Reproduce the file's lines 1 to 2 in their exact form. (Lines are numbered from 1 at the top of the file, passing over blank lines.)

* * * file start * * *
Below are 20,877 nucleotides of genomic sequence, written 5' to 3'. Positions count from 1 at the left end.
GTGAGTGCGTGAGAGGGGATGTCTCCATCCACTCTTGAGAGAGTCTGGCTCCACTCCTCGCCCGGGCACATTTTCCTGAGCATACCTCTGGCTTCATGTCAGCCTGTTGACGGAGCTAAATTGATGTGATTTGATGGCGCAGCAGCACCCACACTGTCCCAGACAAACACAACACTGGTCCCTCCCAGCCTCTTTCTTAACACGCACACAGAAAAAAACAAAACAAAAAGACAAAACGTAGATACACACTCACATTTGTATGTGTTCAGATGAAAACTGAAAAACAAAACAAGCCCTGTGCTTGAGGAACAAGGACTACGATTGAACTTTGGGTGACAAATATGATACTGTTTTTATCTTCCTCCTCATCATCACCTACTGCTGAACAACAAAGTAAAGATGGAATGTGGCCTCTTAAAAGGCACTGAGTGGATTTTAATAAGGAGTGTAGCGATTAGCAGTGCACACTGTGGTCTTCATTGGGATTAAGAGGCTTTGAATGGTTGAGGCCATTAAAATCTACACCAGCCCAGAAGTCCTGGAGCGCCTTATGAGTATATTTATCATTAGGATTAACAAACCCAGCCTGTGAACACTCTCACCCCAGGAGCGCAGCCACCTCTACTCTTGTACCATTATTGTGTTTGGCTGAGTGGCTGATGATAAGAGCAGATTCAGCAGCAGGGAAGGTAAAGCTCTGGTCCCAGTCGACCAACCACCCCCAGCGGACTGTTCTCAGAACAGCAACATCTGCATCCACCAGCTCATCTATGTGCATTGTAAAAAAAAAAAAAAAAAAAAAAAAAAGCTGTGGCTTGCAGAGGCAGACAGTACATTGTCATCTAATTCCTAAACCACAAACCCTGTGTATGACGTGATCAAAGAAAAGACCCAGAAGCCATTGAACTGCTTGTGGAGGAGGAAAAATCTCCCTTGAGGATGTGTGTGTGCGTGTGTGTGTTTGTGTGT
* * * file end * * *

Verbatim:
Below are 20,877 nucleotides of genomic sequence, written 5' to 3'. Positions count from 1 at the left end.
GTGAGTGCGTGAGAGGGGATGTCTCCATCCACTCTTGAGAGAGTCTGGCTCCACTCCTCGCCCGGGCACATTTTCCTGAGCATACCTCTGGCTTCATGTCAGCCTGTTGACGGAGCTAAATTGATGTGATTTGATGGCGCAGCAGCACCCACACTGTCCCAGACAAACACAACACTGGTCCCTCCCAGCCTCTTTCTTAACACGCACACAGAAAAAAACAAAACAAAAAGACAAAACGTAGATACACACTCACATTTGTATGTGTTCAGATGAAAACTGAAAAACAAAACAAGCCCTGTGCTTGAGGAACAAGGACTACGATTGAACTTTGGGTGACAAATATGATACTGTTTTTATCTTCCTCCTCATCATCACCTACTGCTGAACAACAAAGTAAAGATGGAATGTGGCCTCTTAAAAGGCACTGAGTGGATTTTAATAAGGAGTGTAGCGATTAGCAGTGCACACTGTGGTCTTCATTGGGATTAAGAGGCTTTGAATGGTTGAGGCCATTAAAATCTACACCAGCCCAGAAGTCCTGGAGCGCCTTATGAGTATATTTATCATTAGGATTAACAAACCCAGCCTGTGAACACTCTCACCCCAGGAGCGCAGCCACCTCTACTCTTGTACCATTATTGTGTTTGGCTGAGTGGCTGATGATAAGAGCAGATTCAGCAGCAGGGAAGGTAAAGCTCTGGTCCCAGTCGACCAACCACCCCCAGCGGACTGTTCTCAGAACAGCAACATCTGCATCCACCAGCTCATCTATGTGCATTGTAAAAAAAAAAAAAAAAAAAAAAAAAAGCTGTGGCTTGCAGAGGCAGACAGTACATTGTCATCTAATTCCTAAACCACAAACCCTGTGTATGACGTGATCAAAGAAAAGACCCAGAAGCCATTGAACTGCTTGTGGAGGAGGAAAAATCTCCCTTGAGGATGTGTGTGTGCGTGTGTGTGTTTGTGTGT